Clegg refuses to back Coulson

Today was never going to be an easy PMQs for Nick Clegg. Thrown into action at the last minute after David Cameron went to visit his ill father in France, he suddenly had to face a barrage of questions from Jack straw regarding the role of Andy Coulson as media adviser in Number 10.

Straw asked again and again whether Clegg accepted Coulson’s denial that he knew anything about phone hacking at the News of the World while he was editor. Clegg again and again refused to say yes. Here’s a sample answer:

Mr Coulson has made it clear he took responsibility for something of which he had no knowledge at the News of the World. That statement speaks for itself. It is now for the police and the police alone to decide whether new evidence has come to light which they should investigate.

Cameron, who appointed Coulson, has said he “accepts” Coulson’s denials. The word sounds mealy-mouthed perhaps, but a spokesman insists he “accepts” means the same thing as “believes”.

Clegg, who has to lead a party which probably largely does not believe Coulson’s denials, would not even go that far. All he would say is that it was a matter for the police.

He even upped the ante, in fact, by mentioning Damian McBride, Gordon Brown’s media adviser, who quit after sending emails discussing false smears against Tory MPs. The Damian McBride case is one some in Labour are keen to raise also – saying that if McBride had to stand down because of accusations of spreading malicious gossip, surely Coulson should do so when faced with allegations of sanctioning illegal behaviour.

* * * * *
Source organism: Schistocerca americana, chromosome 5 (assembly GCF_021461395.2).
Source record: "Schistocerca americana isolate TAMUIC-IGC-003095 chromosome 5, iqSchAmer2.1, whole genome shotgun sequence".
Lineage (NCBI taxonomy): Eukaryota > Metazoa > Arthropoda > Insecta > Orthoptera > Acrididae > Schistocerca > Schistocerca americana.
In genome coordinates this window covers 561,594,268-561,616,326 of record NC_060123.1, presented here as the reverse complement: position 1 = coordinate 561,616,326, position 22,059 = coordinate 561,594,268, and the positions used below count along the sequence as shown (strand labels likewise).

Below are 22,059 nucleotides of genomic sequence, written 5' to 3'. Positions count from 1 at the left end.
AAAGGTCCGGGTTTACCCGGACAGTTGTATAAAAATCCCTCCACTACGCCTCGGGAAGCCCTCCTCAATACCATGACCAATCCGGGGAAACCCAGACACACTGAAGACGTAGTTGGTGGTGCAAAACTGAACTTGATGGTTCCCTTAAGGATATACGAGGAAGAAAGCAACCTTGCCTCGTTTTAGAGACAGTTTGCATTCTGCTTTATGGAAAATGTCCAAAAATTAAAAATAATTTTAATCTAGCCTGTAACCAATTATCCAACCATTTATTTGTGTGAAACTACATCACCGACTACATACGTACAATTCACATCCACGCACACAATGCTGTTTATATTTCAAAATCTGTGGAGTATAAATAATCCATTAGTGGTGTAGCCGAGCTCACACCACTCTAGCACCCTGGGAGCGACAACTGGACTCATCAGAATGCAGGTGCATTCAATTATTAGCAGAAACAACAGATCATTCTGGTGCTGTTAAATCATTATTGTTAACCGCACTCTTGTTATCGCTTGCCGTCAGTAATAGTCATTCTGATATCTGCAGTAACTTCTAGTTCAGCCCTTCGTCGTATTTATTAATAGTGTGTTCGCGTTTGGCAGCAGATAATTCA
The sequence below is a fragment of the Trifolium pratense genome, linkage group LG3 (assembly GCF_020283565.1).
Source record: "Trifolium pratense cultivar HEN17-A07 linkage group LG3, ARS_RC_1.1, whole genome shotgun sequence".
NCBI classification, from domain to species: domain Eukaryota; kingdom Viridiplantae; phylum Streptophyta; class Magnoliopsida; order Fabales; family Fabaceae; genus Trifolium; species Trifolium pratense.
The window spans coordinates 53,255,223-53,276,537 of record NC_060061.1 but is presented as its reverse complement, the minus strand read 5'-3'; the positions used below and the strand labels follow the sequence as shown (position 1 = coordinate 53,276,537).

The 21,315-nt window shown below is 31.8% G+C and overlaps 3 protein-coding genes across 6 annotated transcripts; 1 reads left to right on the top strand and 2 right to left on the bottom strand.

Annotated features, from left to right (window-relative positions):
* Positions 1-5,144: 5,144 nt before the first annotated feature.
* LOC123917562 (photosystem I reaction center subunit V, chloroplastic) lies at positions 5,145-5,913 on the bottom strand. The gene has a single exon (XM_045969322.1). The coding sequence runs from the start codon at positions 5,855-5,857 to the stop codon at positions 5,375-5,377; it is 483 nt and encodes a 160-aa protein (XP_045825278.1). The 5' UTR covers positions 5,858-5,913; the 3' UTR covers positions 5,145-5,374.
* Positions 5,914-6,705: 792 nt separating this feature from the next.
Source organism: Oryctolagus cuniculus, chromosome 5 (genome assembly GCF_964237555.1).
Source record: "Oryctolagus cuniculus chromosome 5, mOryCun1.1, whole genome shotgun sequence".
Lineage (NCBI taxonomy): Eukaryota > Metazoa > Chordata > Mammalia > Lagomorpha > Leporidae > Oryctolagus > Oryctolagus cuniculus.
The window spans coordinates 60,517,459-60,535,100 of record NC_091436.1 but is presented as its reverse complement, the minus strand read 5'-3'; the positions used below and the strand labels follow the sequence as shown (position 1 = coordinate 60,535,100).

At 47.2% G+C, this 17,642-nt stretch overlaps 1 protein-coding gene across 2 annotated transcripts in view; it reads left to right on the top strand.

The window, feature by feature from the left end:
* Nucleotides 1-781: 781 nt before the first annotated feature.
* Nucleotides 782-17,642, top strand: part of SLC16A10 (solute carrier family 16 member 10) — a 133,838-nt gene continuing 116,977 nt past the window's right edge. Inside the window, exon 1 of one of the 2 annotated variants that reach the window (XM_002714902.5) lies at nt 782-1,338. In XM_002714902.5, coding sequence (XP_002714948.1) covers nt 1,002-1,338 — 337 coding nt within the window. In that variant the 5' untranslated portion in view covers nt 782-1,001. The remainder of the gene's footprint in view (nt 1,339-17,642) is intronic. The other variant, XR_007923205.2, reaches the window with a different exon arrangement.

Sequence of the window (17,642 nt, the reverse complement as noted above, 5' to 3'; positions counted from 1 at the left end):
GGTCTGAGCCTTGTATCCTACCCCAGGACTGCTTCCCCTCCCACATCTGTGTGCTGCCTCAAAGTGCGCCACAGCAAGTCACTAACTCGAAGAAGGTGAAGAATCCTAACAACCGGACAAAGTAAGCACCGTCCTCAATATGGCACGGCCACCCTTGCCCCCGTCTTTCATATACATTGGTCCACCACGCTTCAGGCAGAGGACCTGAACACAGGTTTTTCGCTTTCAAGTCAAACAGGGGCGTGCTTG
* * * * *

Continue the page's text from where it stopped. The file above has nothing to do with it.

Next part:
Clegg had a difficult balancing act to perform, but I wonder how Cameron will react to his refusal to say whether he even “accepts” Coulson’s denials?

But Clegg did land one blow. He revealed that after Coulson quit the News of the World, the first person to call offering comiserations was Gordon Brown. According to the deputy PM:

He told him not to worry, that he had done the right thing and that he was sure he would go on to do a worthwhile job.

Clegg’s point that Labour’s piety is a bit galling now given their previous attempts to suck up to News International will certainly strike a nerve.